Most of us by now understand the need to ‘flatten the curve’ in order to reduce the number of overall cases of COVID-19 and to keep the peak of infections below the threshold of the capacity of the NHS. Staying at home, social distancing and lots of hand washing will undoubtedly help to achieve that and save lives. But staying at home and social distancing are such difficult things to do and we don’t yet have any idea of how much longer we will have to continue to do that, because we don’t know where we are on the curve.
This article attempts to answer the question of where we are on the curve, but firstly we look at some of the problems that the statisticians are wrestling with at the moment:
- We have no idea about how many people might be infected. The number of reported cases will depend on how many are being tested and who is being tested.
- The roll-out of increased testing to more people and to different groups makes it difficult to identify an underlying trend in the number of infections.
- The number of daily deaths reported will in some cases include people dying in nursing homes (as in Ireland), while in other cases (as in England) they will only include those dying in hospitals.
- There are delays in the reporting of deaths. These can give rise to fluctuations in daily death data, with some deaths occurring at weekends, for example, not being reported until the following Monday or Tuesday.
- In addition to some minor fluctuations in the death figures arising from reporting practices, there appears to be a systematic delay in reporting generally. So the number of deaths reported on a given day corresponds roughly to the actual number of deaths that occurred three days previously (see the graph below produced by the Office for National Statistics).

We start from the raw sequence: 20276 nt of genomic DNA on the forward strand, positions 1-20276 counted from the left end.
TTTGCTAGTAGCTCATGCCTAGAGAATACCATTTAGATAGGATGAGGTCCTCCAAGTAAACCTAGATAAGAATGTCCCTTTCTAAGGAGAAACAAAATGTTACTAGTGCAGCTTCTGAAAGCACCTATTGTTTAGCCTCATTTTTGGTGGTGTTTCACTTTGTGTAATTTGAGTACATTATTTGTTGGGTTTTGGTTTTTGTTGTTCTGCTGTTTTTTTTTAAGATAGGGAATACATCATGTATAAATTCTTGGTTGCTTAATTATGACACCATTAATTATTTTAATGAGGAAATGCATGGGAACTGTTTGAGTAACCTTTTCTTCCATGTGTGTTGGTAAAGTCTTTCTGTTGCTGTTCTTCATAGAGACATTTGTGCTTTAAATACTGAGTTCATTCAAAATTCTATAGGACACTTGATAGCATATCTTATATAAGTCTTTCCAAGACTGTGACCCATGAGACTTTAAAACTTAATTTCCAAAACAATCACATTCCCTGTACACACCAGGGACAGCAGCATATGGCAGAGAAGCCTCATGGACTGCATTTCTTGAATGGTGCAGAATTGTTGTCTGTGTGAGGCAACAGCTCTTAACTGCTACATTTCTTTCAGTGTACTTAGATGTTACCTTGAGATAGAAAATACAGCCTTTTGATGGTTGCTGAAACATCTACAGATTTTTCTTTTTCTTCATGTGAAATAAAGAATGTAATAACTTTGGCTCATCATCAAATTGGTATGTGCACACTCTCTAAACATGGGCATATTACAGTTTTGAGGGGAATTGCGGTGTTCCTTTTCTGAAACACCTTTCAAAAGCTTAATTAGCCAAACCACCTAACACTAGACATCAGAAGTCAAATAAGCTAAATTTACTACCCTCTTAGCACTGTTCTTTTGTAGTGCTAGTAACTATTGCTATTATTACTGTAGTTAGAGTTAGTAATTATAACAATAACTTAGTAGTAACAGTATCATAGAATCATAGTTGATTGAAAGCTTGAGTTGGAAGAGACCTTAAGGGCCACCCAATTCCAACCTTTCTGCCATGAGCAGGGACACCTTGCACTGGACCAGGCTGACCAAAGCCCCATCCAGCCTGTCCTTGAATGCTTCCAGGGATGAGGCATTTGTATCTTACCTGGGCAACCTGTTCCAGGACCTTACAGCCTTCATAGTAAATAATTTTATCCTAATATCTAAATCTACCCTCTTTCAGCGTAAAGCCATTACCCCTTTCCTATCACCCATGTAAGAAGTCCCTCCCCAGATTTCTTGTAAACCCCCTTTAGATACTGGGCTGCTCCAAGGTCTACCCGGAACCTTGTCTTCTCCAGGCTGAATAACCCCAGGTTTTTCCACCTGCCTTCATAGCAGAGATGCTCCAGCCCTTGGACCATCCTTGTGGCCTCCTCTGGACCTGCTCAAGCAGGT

So the bottom line is we cannot use the numbers of reported cases of COVID-19 to ascertain where we are on the curve, and there are certainly a few problems with the reported number of deaths.
However, if we accept the fact that there are probably similar reporting delays in other countries and if the counting methodologies for deaths are at least consistent, then we should be able to obtain some idea of where we are by looking at what’s happening elsewhere. If we look at the curves for other countries such as Italy and Spain, where the situation is more advanced, we may at least get an idea of where we might be in a few weeks time.
In order to make the necessary comparisons, we need to do two things. Firstly, we need to iron out some of the daily fluctuations in the reporting of deaths. We have attempted to do this by using three day averages. Secondly, we need to convert the numbers to rates per one million population to account for the different population sizes.
We have not included Northern Ireland in the analysis as the numbers are too small, so we’ll just have to assume that we will be following a similar trend to the UK or Ireland.
This is the picture that emerges when we compare the COVID-19 death trends in the UK, Ireland, Spain, Italy, France and Germany (using daily deaths data from 1 March to 8 April 2020).
Some cause then for cautious optimism when we look at the curves for Spain and Italy. The curves for the UK and France appear to be starting to turn, while the situation in Ireland and Germany appears to be a bit further behind, although the curves there look as though they are going to be a bit flatter.
As these curves relate to deaths, they could be somewhere between two and four weeks behind the curves for new infections. It is therefore likely that infection rates are a bit further along the curve and somewhere close to the peak for the UK. That picture may become clearer within the next few weeks.